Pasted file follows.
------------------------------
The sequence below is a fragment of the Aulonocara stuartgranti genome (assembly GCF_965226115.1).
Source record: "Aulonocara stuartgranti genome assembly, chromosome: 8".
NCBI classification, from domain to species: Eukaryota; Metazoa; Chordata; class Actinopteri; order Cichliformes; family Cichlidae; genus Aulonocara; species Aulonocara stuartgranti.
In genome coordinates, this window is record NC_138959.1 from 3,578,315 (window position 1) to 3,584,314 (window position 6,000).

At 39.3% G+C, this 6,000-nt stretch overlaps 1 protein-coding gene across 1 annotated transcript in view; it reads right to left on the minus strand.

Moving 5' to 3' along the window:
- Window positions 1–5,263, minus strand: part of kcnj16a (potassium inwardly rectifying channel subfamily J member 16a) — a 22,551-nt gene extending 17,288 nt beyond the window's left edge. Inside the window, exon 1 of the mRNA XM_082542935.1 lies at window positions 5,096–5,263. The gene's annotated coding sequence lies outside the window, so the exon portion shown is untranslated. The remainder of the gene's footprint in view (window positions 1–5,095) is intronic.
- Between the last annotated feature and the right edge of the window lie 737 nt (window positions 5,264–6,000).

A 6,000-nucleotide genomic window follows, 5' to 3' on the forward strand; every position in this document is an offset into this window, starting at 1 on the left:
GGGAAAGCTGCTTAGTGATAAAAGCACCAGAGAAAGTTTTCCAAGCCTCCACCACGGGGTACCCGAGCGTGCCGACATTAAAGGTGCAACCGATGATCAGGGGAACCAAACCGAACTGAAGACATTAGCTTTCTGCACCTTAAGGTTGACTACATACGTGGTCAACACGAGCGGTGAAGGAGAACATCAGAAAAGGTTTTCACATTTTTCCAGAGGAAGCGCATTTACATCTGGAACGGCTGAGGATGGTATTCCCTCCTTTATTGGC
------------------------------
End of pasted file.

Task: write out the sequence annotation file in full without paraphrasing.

The sequence below is a fragment of the Aulonocara stuartgranti genome (assembly GCF_965226115.1).
Source record: "Aulonocara stuartgranti genome assembly, chromosome: 8".
NCBI classification, from domain to species: Eukaryota; Metazoa; Chordata; class Actinopteri; order Cichliformes; family Cichlidae; genus Aulonocara; species Aulonocara stuartgranti.
In genome coordinates, this window is record NC_138959.1 from 3,578,315 (window position 1) to 3,584,314 (window position 6,000).

At 39.3% G+C, this 6,000-nt stretch overlaps 1 protein-coding gene across 1 annotated transcript in view; it reads right to left on the minus strand.

Moving 5' to 3' along the window:
- Window positions 1–5,263, minus strand: part of kcnj16a (potassium inwardly rectifying channel subfamily J member 16a) — a 22,551-nt gene extending 17,288 nt beyond the window's left edge. Inside the window, exon 1 of the mRNA XM_082542935.1 lies at window positions 5,096–5,263. The gene's annotated coding sequence lies outside the window, so the exon portion shown is untranslated. The remainder of the gene's footprint in view (window positions 1–5,095) is intronic.
- Between the last annotated feature and the right edge of the window lie 737 nt (window positions 5,264–6,000).

A 6,000-nucleotide genomic window follows, 5' to 3' on the forward strand; every position in this document is an offset into this window, starting at 1 on the left:
GGGAAAGCTGCTTAGTGATAAAAGCACCAGAGAAAGTTTTCCAAGCCTCCACCACGGGGTACCCGAGCGTGCCGACATTAAAGGTGCAACCGATGATCAGGGGAACCAAACCGAACTGAAGACATTAGCTTTCTGCACCTTAAGGTTGACTACATACGTGGTCAACACGAGCGGTGAAGGAGAACATCAGAAAAGGTTTTCACATTTTTCCAGAGGAAGCGCATTTACATCTGGAACGGCTGAGGATGGTATTCCCTCCTTTATTGGC